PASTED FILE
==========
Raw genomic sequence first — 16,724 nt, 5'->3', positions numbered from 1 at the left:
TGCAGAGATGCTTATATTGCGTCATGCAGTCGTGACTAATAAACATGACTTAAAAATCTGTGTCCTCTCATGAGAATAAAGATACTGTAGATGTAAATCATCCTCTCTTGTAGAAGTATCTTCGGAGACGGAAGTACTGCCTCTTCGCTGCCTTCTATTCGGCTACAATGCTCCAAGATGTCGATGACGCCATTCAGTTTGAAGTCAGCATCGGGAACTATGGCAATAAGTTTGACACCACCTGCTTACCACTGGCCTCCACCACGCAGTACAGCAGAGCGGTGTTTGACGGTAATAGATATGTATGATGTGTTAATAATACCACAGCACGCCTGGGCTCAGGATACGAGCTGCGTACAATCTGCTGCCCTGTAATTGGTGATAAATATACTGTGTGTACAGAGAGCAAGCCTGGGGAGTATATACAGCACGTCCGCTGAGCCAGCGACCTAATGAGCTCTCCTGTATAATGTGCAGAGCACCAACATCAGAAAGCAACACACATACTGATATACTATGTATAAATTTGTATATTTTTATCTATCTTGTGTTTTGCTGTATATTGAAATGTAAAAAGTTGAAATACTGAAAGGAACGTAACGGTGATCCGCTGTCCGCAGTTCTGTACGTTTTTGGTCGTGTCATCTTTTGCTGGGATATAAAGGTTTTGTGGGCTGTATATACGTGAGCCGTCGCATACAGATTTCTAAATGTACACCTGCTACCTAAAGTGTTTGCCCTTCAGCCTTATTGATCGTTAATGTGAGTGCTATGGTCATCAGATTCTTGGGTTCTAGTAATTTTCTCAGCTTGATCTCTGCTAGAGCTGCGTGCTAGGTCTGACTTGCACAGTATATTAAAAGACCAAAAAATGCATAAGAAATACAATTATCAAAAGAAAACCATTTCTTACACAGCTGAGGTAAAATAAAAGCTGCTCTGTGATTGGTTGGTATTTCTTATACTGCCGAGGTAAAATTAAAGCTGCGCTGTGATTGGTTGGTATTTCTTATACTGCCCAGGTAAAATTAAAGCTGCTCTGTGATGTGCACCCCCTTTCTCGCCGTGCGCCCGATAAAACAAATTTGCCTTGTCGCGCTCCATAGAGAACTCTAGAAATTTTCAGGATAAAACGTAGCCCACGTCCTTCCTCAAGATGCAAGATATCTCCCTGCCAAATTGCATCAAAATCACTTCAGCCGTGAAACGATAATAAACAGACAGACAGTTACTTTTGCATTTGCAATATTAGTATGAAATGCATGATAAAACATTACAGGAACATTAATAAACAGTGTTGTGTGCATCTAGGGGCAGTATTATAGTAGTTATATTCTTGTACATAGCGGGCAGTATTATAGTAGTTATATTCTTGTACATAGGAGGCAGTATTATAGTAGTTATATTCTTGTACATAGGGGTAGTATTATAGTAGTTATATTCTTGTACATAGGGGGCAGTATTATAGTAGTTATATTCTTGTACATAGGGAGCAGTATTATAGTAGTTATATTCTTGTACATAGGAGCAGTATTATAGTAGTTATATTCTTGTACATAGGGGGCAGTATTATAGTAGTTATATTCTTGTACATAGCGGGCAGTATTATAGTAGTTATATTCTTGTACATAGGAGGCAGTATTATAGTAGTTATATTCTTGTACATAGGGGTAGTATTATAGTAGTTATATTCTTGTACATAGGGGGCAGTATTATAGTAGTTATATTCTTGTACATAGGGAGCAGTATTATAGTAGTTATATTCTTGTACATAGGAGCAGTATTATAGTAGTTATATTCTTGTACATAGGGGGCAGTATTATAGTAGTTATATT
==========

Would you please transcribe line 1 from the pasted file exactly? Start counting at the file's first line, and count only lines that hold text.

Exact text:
Raw genomic sequence first — 16,724 nt, 5'->3', positions numbered from 1 at the left: